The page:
This is a relatively short novel (just over 200 pages), but it carries quite a devastating emotional punch, particularly in its final chapters. McEwan...moreThis is a relatively short novel (just over 200 pages), but it carries quite a devastating emotional punch, particularly in its final chapters. McEwan's story concerns a newly married young couple in the early 1960's, neither of whom are sexually experienced. Edward looks forward to the societal license granted to him by his wedding to act on his physical impulses; Florence's love for Edward is honest, but the wedding night looms in her imagination like an unpleasant chore.
McEwan follows this couple as they arrive in their honeymoon suite and pares apart their respective emotional histories with an almost cold precision. Edward and Florence live just on the edge of the massive cultural changes of the mid-1960's; Florence, for example, anticipates a successful career with her string quartet and politely tolerates Edward's fondness for Chuck Berry and early rock & roll: "When the tunes were so elementary, mostly in simple four-four time, why this relentless thumping and crashing and clattering to keep time? What was the point, when there was already a rhythm guitar, and often a piano?"
Different taste in music is probably the least of this couple's trouble, but McEwan uses this polite disagreement ("He kissed her and told her she was the squarest person in all of Western civilization.") as an indicator of future divergencies. The literally climactic scene of the wedding consummation reads at first like slapstick, but McEwan's precise delving into Edward's and Florence's internal dialogue makes it tragic. The novel turns entirely on the reader's acceptance of this scene, and McEwan's blend of emotional and physical detail is flawless. It's a scene that would only be lessened by paraphrase (or a filmed interpretation, for that matter).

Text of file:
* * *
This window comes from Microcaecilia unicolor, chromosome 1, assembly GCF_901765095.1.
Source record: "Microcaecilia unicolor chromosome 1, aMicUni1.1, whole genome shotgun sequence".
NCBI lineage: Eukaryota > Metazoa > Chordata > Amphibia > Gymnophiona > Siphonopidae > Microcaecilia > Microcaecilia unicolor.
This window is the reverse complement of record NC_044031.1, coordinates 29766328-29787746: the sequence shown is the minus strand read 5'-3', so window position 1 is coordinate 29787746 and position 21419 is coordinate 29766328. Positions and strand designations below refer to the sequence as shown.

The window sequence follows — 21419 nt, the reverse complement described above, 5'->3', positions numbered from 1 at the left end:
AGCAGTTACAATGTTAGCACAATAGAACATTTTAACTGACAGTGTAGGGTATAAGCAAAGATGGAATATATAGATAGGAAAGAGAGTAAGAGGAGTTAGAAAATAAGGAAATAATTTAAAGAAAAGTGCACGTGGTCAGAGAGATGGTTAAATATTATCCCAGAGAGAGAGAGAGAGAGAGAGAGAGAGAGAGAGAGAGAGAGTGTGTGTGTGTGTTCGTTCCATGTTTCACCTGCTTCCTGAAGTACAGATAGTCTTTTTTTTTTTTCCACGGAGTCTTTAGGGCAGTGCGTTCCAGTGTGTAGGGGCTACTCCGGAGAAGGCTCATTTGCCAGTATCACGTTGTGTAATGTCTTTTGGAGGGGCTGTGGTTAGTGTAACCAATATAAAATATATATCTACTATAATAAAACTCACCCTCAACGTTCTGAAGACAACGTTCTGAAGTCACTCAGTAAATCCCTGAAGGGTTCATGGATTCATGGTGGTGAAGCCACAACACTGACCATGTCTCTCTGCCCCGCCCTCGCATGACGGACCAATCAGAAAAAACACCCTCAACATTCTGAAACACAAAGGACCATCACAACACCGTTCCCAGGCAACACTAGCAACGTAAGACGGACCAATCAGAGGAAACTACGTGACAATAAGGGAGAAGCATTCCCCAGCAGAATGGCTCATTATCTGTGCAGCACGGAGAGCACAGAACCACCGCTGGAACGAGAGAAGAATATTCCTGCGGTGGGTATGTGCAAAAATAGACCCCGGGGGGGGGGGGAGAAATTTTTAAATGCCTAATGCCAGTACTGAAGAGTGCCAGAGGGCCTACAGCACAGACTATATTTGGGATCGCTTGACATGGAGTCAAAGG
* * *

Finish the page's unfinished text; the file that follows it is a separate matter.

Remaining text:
McEwan's skill is to use these two characters, neither of which is ultimately very likeable, to offer a subtle indication of what the convulsive societal shifts of the 1960s freed us from and, more important, to demonstrate how "by doing nothing. . . the entire course of a life can be changed." By the end of the novel, it's not just the characters who feel the chill winds off the beach.
The clumsy fumbling of a newly married couple is not unknown to me. Nor is the frustration of a young man whose partner is less experienced than he. This is McEwan's starting point, and perhaps one that elicits easy empathy, but by the time the full consequences of this young couple's inexperience become evident, the reader is almost divided in their loyalties (or pity) for the characters.
More so than other McEwan novels I've read, On Chesil Beach carries a direct moralistic tone, one that would seem chiding in the hands of a lesser stylist. The beauty of McEwan's language, the patience of his narrative voice as he outlines the tangled emotional backgrounds of his characters, and the sense of omniscient pity he uses to instruct us are Hardy-esque. The impact of this small novel is heartbreaking and cold. (less)
It's not so much the story--in itself, this is a well-crafted fantasy world, complete with noble horse-riding peoples, stern giants, and delicate elve...moreIt's not so much the story--in itself, this is a well-crafted fantasy world, complete with noble horse-riding peoples, stern giants, and delicate elven-folk on a quest of profound importance against an enemy of world-shattering magnitude--as much as Donaldson's overwrought prose that makes this series something of a drag to read. Donaldson wants his tale to carry all the mythic import of Tolkien, but he doesn't quite have the poetic flair that makes Tolkien's characters live and breathe for us. Instead, Donaldson substitutes a needlessly ornate vocabulary and an unlikeable protagonist to challenge the reader's notions of conventional fantasy. In doing so, however, Donaldson forgets to give us any reason to care about his characters. You don't get much more earnest than naming your main character Thomas Covenant! Is this supposed to be profound? When I first read this series, I took Donaldson's verbosity as a representation of Covenant's inner turmoil, but on re-reading this book, I think it's just that Donaldson is not a very good writer. (less)